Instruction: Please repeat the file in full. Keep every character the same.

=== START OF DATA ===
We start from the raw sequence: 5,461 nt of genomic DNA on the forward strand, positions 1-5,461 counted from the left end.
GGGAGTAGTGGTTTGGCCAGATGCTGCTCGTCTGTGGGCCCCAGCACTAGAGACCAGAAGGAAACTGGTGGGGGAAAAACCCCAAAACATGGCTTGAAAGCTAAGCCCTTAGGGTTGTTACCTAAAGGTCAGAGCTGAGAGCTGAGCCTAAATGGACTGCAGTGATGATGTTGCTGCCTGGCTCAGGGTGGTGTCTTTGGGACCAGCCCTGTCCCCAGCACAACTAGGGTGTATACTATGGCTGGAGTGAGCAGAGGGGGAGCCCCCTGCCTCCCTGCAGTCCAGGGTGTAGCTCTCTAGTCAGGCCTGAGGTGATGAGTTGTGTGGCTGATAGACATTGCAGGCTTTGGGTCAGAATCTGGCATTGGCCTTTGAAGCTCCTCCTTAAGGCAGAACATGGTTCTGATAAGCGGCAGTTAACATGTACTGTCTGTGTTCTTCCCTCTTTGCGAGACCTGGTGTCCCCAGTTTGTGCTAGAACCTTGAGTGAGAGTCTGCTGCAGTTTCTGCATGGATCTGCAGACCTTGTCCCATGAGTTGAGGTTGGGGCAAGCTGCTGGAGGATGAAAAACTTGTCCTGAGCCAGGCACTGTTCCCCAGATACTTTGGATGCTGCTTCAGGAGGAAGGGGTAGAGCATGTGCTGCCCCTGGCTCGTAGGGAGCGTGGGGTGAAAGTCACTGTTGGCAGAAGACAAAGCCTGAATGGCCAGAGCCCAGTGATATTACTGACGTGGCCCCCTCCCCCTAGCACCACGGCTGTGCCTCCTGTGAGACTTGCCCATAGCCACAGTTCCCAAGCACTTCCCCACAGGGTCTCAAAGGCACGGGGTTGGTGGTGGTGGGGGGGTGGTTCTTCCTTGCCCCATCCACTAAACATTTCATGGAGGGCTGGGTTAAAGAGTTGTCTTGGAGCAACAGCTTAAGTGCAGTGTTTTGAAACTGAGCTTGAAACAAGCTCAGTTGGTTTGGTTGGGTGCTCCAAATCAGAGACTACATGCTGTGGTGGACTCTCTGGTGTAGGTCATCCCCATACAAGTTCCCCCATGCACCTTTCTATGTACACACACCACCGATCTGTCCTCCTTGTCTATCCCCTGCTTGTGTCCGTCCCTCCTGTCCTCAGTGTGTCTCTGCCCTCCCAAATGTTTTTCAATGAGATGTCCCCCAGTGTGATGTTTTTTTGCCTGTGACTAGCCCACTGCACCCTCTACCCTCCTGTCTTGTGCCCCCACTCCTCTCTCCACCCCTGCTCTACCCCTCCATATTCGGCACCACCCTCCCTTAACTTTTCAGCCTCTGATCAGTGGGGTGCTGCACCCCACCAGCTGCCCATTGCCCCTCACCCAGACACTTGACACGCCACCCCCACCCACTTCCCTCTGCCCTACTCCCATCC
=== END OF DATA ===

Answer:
We start from the raw sequence: 5,461 nt of genomic DNA on the forward strand, positions 1-5,461 counted from the left end.
GGGAGTAGTGGTTTGGCCAGATGCTGCTCGTCTGTGGGCCCCAGCACTAGAGACCAGAAGGAAACTGGTGGGGGAAAAACCCCAAAACATGGCTTGAAAGCTAAGCCCTTAGGGTTGTTACCTAAAGGTCAGAGCTGAGAGCTGAGCCTAAATGGACTGCAGTGATGATGTTGCTGCCTGGCTCAGGGTGGTGTCTTTGGGACCAGCCCTGTCCCCAGCACAACTAGGGTGTATACTATGGCTGGAGTGAGCAGAGGGGGAGCCCCCTGCCTCCCTGCAGTCCAGGGTGTAGCTCTCTAGTCAGGCCTGAGGTGATGAGTTGTGTGGCTGATAGACATTGCAGGCTTTGGGTCAGAATCTGGCATTGGCCTTTGAAGCTCCTCCTTAAGGCAGAACATGGTTCTGATAAGCGGCAGTTAACATGTACTGTCTGTGTTCTTCCCTCTTTGCGAGACCTGGTGTCCCCAGTTTGTGCTAGAACCTTGAGTGAGAGTCTGCTGCAGTTTCTGCATGGATCTGCAGACCTTGTCCCATGAGTTGAGGTTGGGGCAAGCTGCTGGAGGATGAAAAACTTGTCCTGAGCCAGGCACTGTTCCCCAGATACTTTGGATGCTGCTTCAGGAGGAAGGGGTAGAGCATGTGCTGCCCCTGGCTCGTAGGGAGCGTGGGGTGAAAGTCACTGTTGGCAGAAGACAAAGCCTGAATGGCCAGAGCCCAGTGATATTACTGACGTGGCCCCCTCCCCCTAGCACCACGGCTGTGCCTCCTGTGAGACTTGCCCATAGCCACAGTTCCCAAGCACTTCCCCACAGGGTCTCAAAGGCACGGGGTTGGTGGTGGTGGGGGGGTGGTTCTTCCTTGCCCCATCCACTAAACATTTCATGGAGGGCTGGGTTAAAGAGTTGTCTTGGAGCAACAGCTTAAGTGCAGTGTTTTGAAACTGAGCTTGAAACAAGCTCAGTTGGTTTGGTTGGGTGCTCCAAATCAGAGACTACATGCTGTGGTGGACTCTCTGGTGTAGGTCATCCCCATACAAGTTCCCCCATGCACCTTTCTATGTACACACACCACCGATCTGTCCTCCTTGTCTATCCCCTGCTTGTGTCCGTCCCTCCTGTCCTCAGTGTGTCTCTGCCCTCCCAAATGTTTTTCAATGAGATGTCCCCCAGTGTGATGTTTTTTTGCCTGTGACTAGCCCACTGCACCCTCTACCCTCCTGTCTTGTGCCCCCACTCCTCTCTCCACCCCTGCTCTACCCCTCCATATTCGGCACCACCCTCCCTTAACTTTTCAGCCTCTGATCAGTGGGGTGCTGCACCCCACCAGCTGCCCATTGCCCCTCACCCAGACACTTGACACGCCACCCCCACCCACTTCCCTCTGCCCTACTCCCATCC